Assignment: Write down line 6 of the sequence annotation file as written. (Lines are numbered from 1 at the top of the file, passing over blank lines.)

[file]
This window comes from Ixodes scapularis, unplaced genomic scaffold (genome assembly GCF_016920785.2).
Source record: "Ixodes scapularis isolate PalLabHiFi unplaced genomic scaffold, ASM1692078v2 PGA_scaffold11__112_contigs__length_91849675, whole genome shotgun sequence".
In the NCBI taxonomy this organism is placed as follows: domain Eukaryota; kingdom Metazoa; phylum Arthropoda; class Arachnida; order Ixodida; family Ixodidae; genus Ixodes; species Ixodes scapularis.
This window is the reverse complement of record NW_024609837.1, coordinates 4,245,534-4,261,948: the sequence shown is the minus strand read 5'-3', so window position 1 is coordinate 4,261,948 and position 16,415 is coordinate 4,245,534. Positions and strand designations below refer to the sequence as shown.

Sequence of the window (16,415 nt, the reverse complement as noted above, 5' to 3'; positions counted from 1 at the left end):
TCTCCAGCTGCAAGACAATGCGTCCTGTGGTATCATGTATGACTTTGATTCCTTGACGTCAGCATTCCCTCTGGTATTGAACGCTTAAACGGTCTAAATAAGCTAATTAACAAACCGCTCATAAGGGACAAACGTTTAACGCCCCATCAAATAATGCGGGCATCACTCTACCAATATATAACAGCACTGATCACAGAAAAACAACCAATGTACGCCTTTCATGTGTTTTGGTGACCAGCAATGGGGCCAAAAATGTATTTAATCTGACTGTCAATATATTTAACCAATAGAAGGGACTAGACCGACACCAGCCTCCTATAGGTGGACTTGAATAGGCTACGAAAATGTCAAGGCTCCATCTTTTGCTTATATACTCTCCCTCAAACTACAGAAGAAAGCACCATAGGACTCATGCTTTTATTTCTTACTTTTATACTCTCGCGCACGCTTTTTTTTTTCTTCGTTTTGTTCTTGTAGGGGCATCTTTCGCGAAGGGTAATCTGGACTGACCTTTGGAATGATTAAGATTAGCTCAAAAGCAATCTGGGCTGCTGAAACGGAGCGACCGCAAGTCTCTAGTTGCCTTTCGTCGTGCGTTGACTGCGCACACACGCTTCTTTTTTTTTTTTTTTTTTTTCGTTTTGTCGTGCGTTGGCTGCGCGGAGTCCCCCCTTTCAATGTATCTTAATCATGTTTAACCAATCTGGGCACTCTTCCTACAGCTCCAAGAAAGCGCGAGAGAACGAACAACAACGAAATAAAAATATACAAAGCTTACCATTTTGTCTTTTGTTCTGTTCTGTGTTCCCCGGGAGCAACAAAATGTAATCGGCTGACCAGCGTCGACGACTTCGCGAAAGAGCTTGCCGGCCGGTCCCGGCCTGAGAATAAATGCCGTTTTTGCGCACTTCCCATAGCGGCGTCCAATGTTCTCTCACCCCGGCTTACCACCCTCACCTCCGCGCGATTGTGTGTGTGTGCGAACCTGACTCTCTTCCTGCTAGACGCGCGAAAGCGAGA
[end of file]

TCTCCAGCTGCAAGACAATGCGTCCTGTGGTATCATGTATGACTTTGATTCCTTGACGTCAGCATTCCCTCTGGTATTGAACGCTTAAACGGTCTAAATAAGCTAATTAACAAACCGCTCATAAGGGACAAACGTTTAACGCCCCATCAAATAATGCGGGCATCACTCTACCAATATATAACAGCACTGATCACAGAAAAACAACCAATGTACGCCTTTCATGTGTTTTGGTGACCAGCAATGGGGCCAAAAATGTATTTAATCTGACTGTCAATATATTTAACCAATAGAAGGGACTAGACCGACACCAGCCTCCTATAGGTGGACTTGAATAGGCTACGAAAATGTCAAGGCTCCATCTTTTGCTTATATACTCTCCCTCAAACTACAGAAGAAAGCACCATAGGACTCATGCTTTTATTTCTTACTTTTATACTCTCGCGCACGCTTTTTTTTTTCTTCGTTTTGTTCTTGTAGGGGCATCTTTCGCGAAGGGTAATCTGGACTGACCTTTGGAATGATTAAGATTAGCTCAAAAGCAATCTGGGCTGCTGAAACGGAGCGACCGCAAGTCTCTAGTTGCCTTTCGTCGTGCGTTGACTGCGCACACACGCTTCTTTTTTTTTTTTTTTTTTTTCGTTTTGTCGTGCGTTGGCTGCGCGGAGTCCCCCCTTTCAATGTATCTTAATCATGTTTAACCAATCTGGGCACTCTTCCTACAGCTCCAAGAAAGCGCGAGAGAACGAACAACAACGAAATAAAAATATACAAAGCTTACCATTTTGTCTTTTGTTCTGTTCTGTGTTCCCCGGGAGCAACAAAATGTAATCGGCTGACCAGCGTCGACGACTTCGCGAAAGAGCTTGCCGGCCGGTCCCGGCCTGAGAATAAATGCCGTTTTTGCGCACTTCCCATAGCGGCGTCCAATGTTCTCTCACCCCGGCTTACCACCCTCACCTCCGCGCGATTGTGTGTGTGTGCGAACCTGACTCTCTTCCTGCTAGACGCGCGAAAGCGAGA